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The distribution of unlisted stocks and share volumes therein among the exchanges is shown in Appendix Table 8 of this annual report.

The reported volume of trading on the exchanges in stocks with only unlisted trading privileges for the calendar year 1962, was about 28,135,000 shares or about 1.7 percent of the total share volume on all the exchanges. About 90.5 percent of this volume was on the American Stock Exchange, 8.2 percent was on the Pacific Coast Stock Exchange, and 3 other exchanges contributed the remaining 1.3 percent. The share volume in these stocks represented about 7.6 percent of the total share volume on the American Stock Exchange and about 4.6 percent of that on the Pacific Coast Stock Exchange.

Unlisted trading privileges on some exchanges in stocks listed and registered on other exchanges numbered 1,570 on June 30, 1963. The volume of unlisted trading in these stocks, for the calendar year 1962, was reported at about 49,252,000 shares. About 14.4 percent of this volume was on the American Stock Exchange in stocks listed on regional exchanges, and about 85.6 percent was on regional exchanges in stocks listed on the New York or American Stock Exchanges. While the 49,252,000 shares amounted to less than 3 percent of the total share volume on all the exchanges, they constituted substantial portions of the share volumes on the leading regional exchanges, reaching about 79 percent on Boston, 69 percent on PhiladelphiaBaltimore Washington, 68 percent on Cincinnati, 59 percent on Detroit, 55 percent on Pittsburgh, 30 percent on Midwest, and 22 percent on Pacific Coast Stock Exchange. Applications for Unlisted Trading Privileges

Applications by exchanges for unlisted trading privileges in stocks listed on other exchanges, made pursuant to Rule 12f-1 under Section 12(f) of the Securities Exchange Act, were granted by the Commission during the fiscal year ended June 30, 1963, as follows: Stock exchange :

of stocks Boston.

5 Cincinnati.

Pacific Coast --
Philadelphia-Baltimore Washington.




5 15



The usual method of distributing blocks of listed securities considered too large for the auction market on the floor of an exchange is to resort to "secondary distributions" over the counter after the close of exchange trading.

In an effort to keep as much as possible of this business on their floors, the leading exchanges adopted Special Offering Plans commencing in 1942, and the somewhat more flexible Exchange Distribution Plans commencing in 1953. The plans, declared effective by this Commission, include an exemption from the anti-manipulative Rule 106–2, as set forth in paragraph (d) thereof, with respect to payment of compensation in connection with the distribution of securities.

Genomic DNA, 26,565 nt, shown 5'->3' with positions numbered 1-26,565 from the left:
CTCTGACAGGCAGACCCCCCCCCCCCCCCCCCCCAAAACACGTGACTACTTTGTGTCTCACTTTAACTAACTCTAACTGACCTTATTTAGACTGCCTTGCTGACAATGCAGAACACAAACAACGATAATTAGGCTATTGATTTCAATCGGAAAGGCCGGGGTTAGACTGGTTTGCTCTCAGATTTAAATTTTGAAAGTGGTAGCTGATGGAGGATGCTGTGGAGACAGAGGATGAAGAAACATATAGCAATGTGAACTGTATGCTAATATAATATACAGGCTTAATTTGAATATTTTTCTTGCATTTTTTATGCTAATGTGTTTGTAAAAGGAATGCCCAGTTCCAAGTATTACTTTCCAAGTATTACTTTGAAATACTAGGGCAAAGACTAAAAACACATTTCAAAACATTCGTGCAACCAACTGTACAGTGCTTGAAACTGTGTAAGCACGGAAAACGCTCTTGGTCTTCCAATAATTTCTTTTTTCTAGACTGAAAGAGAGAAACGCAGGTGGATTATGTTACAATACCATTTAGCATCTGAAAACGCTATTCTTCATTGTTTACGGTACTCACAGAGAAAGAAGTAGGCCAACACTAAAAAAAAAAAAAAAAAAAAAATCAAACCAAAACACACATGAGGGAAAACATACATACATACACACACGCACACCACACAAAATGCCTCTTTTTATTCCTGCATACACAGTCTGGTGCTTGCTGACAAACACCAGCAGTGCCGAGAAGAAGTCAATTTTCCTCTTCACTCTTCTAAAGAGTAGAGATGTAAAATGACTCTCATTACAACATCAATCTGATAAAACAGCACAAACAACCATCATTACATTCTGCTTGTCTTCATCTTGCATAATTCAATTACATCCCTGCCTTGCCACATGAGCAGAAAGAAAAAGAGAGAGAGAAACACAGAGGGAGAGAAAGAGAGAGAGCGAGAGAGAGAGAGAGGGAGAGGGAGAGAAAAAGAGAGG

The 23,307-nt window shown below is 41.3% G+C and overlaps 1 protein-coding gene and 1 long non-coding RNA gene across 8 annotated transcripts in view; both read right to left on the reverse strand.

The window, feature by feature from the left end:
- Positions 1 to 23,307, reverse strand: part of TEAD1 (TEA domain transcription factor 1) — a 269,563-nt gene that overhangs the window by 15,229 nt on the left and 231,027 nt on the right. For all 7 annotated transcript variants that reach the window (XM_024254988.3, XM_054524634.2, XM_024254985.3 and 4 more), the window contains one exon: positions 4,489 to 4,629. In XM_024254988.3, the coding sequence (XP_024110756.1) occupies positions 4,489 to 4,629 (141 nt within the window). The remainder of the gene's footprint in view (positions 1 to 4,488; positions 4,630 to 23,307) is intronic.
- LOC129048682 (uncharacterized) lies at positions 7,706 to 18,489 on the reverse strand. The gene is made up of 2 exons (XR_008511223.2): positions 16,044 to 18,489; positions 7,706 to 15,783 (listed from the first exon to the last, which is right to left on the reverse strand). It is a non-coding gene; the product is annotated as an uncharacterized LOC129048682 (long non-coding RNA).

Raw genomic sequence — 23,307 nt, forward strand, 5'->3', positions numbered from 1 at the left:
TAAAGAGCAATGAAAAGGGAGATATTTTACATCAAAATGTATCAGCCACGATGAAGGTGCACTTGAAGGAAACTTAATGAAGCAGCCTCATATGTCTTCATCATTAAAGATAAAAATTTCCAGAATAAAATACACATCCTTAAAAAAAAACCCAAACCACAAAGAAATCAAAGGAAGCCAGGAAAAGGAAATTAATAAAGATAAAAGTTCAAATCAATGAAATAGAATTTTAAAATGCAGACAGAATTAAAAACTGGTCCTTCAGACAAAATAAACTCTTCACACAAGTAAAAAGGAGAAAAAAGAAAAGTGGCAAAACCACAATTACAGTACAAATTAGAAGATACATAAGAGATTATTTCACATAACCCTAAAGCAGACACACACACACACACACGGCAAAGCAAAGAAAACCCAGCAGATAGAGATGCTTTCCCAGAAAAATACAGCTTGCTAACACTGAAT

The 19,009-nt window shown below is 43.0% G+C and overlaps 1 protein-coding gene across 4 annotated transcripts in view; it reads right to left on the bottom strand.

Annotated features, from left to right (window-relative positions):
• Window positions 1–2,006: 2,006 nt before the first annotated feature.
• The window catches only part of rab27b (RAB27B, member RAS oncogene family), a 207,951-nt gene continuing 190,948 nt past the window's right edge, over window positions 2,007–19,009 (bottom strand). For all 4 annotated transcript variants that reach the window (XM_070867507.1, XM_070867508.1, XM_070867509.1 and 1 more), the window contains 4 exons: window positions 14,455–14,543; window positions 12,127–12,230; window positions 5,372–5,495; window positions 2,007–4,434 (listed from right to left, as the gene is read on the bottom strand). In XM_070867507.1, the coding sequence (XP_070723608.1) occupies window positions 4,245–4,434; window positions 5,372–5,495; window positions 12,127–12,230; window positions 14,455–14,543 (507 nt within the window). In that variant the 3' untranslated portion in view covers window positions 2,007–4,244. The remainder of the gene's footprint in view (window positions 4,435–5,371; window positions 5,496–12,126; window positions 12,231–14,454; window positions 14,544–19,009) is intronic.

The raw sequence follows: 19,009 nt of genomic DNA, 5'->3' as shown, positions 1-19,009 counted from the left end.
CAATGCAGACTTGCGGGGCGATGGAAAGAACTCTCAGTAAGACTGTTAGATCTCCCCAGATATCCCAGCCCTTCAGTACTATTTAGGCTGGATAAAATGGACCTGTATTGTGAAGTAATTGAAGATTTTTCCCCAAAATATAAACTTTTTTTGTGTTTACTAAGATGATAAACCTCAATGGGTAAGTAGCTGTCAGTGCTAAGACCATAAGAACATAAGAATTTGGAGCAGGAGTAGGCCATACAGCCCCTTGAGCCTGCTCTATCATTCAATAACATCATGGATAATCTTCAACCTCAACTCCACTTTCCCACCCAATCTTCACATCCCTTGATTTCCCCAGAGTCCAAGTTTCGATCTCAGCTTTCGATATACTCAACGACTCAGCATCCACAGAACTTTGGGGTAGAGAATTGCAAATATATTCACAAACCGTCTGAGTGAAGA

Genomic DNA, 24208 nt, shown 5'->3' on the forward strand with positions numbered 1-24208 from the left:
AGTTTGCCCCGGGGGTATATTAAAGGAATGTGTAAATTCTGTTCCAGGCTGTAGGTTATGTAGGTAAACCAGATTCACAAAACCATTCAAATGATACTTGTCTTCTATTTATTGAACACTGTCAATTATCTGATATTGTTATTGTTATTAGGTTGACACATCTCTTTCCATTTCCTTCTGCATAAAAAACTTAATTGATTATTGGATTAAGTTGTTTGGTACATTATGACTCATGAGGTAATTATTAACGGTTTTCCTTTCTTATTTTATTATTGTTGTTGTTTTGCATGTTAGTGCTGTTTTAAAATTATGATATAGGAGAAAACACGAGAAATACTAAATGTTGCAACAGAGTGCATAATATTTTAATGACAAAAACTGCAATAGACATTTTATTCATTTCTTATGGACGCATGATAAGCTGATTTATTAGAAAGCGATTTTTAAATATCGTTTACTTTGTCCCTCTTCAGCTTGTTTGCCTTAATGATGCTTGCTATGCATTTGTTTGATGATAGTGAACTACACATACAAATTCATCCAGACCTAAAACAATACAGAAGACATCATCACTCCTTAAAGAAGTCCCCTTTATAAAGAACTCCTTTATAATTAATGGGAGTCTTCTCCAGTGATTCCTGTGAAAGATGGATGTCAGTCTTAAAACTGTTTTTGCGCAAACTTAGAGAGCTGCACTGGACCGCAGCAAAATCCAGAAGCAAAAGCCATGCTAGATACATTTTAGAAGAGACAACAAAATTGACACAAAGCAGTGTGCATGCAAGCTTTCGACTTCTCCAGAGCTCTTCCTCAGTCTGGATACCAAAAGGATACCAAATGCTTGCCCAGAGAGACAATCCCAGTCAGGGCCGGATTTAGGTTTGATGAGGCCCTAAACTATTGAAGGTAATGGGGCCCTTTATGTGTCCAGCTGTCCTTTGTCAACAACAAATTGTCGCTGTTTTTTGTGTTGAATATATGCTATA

The largest number of Special Offerings was 87 in 1944, with $32,454,000 aggregate value. The number has declined through the years, there being only 2 in 1961, aggregating $1,503,750, and 2 in 1962, aggregating $587,650.

The largest number of Exchange Distributions was 57 in 1954, compared with 41 in 1962. However, the $65,459,197 total in 1962 was larger than in any previous year.

Secondary distributions, as reported since 1942, reached a peak of $926,514,294 during the calendar year 1961, and declined to $658,780,395 during 1962.

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Details of these distributions appear in the Commission's monthly Statistical Bulletins. Data for prior years are shown in appendix table 11.


The Exchange Act describes and prohibits certain forms of manipulative activity in any security registered on a national securities exchange. The prohibited activities include wash sales and matched orders effected for the purpose of creating a false or misleading appearance of trading activity in, or with respect to the market for, any such security; a series of transactions in which the price of such security is raised or depressed, or in which actual or apparent active trading is created for the purpose of inducing purchases or sales of such security by others; circulation by a broker, dealer, seller, or buyer, or by a person who receives consideration from a broker, dealer, seller


or buyer, of information concerning market operations conducted for a rise or a decline in the price of such security; and the making of any false and misleading statement of material information by a broker, dealer, seller, or buyer regarding such security for the purpose of inducing purchases or sales. The Act also empowers the commission to adopt rules and regulations to define and prohibit the use of these and other forms of manipulative activity in any security registered on an exchange or traded over the counter.

The Commission's market surveillance staff in its Division of Trading and Markets in Washington and in its New York Regional Office and other field offices observes the tickertape quotations of securities listed on the New York Stock Exchange and on the American Stock Exchange, the sales and quotation sheets of the various regional exchanges, and the bid and asked prices published by the National Quotation Bureau for about 6,000 unlisted securities to observe any unusual and unexplained price variations or market activity. The financial news ticker, leading newspapers, and various financial publications and statistical services are also closely followed.